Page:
FIGS. 4A-4F show a cross section view of embodiments of via level dielectrics of the invention that may be formed above the line level dielectric geometries of FIGS. 3A-3D;
FIG. 5 shows a cross section view of a multilevel interconnect structure of the present invention;
FIGS. 6A-6L show a cross section view illustrating progressive steps of a method for forming a structure of the present invention; and
FIG. 7 shows a cross section view illustrating an alternate method and embodiment of the present invention.
FIGS. 3A-3D show examples of the air-gap-containing wiring levels of the present invention, in cross section view. Air-gap-containing wiring levels 90 with conductive wiring patterns 100 are shown sandwiched between a substrate 110 below and a via level dielectric 120 above. As will be discussed below, some or all of via level dielectric 120 would have comprised the bridge layer used to define the top surface of the air gaps at the point in the process when the air gaps were first formed. FIG. 3A shows the line level dielectric as a composite dielectric comprising air gaps 130, bounded on vertical surfaces by dielectric sidewall spacers 140, and bounded on horizontal surfaces by substrate underlayer 110 and via level dielectric overlayer 120.
Dielectric sidewall spacers 140 serve several key functions. First, they provide a mechanical constraint on the conductor against electromigration-driven mass transport of conductive material such as Cu out of the wiring structures. This helps prevent openings caused by the diffusion of wiring material out of the original wiring to leave a cavity, and shorts caused by the build up of wiring material outside the original wiring to form a protrusion. In addition, the dielectric sidewall spacers 140 can protect the wiring from exposure to gaseous environmental contaminants in the air gap (such as oxygen), and block possible migration pathways for atoms of wiring material which might otherwise find their way to the transistors in the semiconductor substrate (not shown) in or below substrate 110.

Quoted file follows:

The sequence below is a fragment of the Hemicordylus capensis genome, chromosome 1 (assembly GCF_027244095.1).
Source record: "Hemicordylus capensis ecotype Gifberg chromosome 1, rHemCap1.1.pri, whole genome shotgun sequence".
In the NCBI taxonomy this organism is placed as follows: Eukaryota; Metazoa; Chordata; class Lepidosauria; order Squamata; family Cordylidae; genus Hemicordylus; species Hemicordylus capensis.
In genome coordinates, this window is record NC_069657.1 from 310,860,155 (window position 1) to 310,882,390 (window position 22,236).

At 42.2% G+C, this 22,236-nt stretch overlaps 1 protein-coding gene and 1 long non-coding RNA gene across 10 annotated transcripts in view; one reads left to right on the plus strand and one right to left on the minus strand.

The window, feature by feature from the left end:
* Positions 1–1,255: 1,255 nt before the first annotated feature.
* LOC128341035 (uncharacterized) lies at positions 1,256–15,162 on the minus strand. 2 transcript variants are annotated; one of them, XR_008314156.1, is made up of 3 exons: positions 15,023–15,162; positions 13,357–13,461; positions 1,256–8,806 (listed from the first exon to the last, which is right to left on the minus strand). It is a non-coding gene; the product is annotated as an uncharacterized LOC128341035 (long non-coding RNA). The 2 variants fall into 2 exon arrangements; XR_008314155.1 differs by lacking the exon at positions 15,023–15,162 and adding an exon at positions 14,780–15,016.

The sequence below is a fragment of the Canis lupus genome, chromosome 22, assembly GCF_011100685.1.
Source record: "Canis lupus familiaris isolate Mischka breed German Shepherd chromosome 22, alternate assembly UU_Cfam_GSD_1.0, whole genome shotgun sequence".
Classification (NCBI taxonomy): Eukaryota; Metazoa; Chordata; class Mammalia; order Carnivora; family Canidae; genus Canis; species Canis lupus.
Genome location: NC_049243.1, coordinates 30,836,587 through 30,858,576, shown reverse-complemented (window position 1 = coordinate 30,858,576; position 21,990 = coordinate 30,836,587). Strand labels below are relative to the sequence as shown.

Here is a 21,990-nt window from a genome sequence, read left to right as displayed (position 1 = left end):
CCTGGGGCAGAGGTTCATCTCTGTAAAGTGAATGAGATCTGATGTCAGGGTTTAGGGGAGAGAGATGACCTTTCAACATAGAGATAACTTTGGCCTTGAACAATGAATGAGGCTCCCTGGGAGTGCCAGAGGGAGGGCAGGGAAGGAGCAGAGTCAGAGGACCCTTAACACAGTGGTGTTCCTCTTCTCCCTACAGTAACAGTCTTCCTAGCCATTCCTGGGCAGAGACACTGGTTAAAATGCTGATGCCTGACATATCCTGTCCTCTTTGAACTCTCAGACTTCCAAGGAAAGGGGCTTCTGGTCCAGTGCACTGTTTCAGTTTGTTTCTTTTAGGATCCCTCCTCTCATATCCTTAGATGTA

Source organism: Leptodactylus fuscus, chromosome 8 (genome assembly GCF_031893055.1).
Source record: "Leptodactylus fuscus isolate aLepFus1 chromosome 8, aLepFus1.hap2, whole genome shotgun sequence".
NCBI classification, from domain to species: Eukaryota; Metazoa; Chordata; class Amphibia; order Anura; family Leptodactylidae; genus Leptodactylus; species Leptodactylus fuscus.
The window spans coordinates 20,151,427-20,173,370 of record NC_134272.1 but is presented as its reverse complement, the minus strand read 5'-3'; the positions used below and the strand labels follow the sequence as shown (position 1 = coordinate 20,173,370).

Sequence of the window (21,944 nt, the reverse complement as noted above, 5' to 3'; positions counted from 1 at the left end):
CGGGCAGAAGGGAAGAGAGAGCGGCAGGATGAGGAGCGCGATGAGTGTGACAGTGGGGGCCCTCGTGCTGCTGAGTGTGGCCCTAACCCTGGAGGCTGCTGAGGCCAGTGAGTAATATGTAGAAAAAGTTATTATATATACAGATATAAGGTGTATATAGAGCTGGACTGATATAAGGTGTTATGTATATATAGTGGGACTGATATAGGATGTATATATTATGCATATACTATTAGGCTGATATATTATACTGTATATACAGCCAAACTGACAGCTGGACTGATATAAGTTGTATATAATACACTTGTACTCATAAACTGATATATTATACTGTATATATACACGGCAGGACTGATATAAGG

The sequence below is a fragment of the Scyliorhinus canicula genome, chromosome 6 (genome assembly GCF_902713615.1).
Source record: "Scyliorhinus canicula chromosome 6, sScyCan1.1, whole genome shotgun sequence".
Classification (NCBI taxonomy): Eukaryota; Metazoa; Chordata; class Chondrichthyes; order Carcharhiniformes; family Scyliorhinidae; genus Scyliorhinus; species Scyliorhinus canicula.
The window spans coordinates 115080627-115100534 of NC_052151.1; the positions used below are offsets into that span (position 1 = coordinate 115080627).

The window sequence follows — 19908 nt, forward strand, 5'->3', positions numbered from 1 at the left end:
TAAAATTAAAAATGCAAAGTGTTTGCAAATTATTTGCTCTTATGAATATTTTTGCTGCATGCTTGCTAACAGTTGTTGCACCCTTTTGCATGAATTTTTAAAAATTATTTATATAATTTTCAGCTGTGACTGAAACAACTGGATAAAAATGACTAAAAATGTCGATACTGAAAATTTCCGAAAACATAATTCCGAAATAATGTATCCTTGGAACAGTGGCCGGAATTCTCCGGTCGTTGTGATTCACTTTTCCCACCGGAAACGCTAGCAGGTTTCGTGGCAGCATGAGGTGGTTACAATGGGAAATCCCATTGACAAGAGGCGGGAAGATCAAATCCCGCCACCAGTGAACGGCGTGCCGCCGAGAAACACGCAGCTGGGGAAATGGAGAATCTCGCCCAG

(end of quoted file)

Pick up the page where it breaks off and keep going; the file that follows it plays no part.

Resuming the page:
FIG. 3B shows the air-gap-containing line level dielectric as a composite dielectric comprising air gaps 130 capped by a thin, patterned dielectric layer 150 whose lateral dimensions match those of the air gap. Dielectric layer 150 may be formed from a hard mask material left in the structure after being used to define the air gap dimensions. FIG. 3C shows the composite air-gap-containing line level dielectric 90 of FIG. 3B with optional dielectric capping layer 150 and air gaps 130 bounded on their vertical surfaces by the conductive wiring material 100 instead of sidewall spacers 140. An improved version of the no-dielectric sidewall spacer case of FIG. 3C is shown in FIG. 3D where the wiring pattern includes conductive sidewall spacers 155 to help confine the conductive wiring materials. Conductive sidewall spacers 155 are preferably much less susceptible to electromigration than conductive wiring material 100.
Conductive wiring material 100 and conductive sidewall spacers 155 may be formed from various combinations of conductive adhesion layers, diffusion barriers, and high-conductivity metals. Preferred components of the conductive wiring material may be barrier and adhesion layers such as doped semiconductors, metal nitrides, conductive metal oxides, metal silicon nitrides, metal silicides, and metals; and alloys, mixtures and multilayers of the aforementioned materials. Preferred conductive materials include W, Cu, Au, Ag, Ta, Ni, Co, NiP, CoP, Cr, Pd, TaN, TiN, TaSiN, TiAlN, Al, and Al-Cu.
These conductive materials may be formed by various methods well known to those skilled in the art, including but not limited to: spinning from solution, spraying from solution, chemical vapor deposition (CVD), plasma enhanced CVD (PECVD), sputter deposition, reactive sputter deposition, ion beam deposition, electroless or electrolytic plating, and evaporation.
FIGS. 4A-4F show possible structures for the via level dielectric 120 shown in FIGS. 3A-3D. FIG. 4A shows via level dielectric 120 as a solid, single component dielectric 160. FIG. 4B shows via level dielectric 120′ as a two-component stack comprising a thin lower layer dielectric 170 in the range from about 5 Å to about 1000 Å and an upper thicker dielectric layer 180 in the range from about 1000 Å to about 2 μm. Lower layer 170 might be a material selected for its diffusion barrier or adhesion properties, whereas upper layer 180 might be a material selected for its low k value. FIG. 4C shows via level dielectric 120″ as a different two-component stack comprising a thicker lower layer 190 in the range from 1000 Å to 2 μm and a thinner upper layer 200 in the range from 5 Å to 1000 Å. Upper layer 200 might be one or more thin dielectric layers selected for their etch stop or hard mask properties, whereas lower layer 190 might be a material selected for its low k value. FIG. 4D shows via level dielectric 120′″ as a three-component stack comprising 3 layers 170, 190, and 200 having any of the properties described above. Conductive vias 210 may be formed in any of the via level dielectric stacks of FIGS. 4A-4D. FIG. 4E shows vias 210 within dielectric sidewall spacers 220 for the case of the via level dielectric structure of FIG. 4A. More preferably conductive vias would be formed without dielectric sidewall spacers, as shown for the FIG. 4A case in FIG. 4F.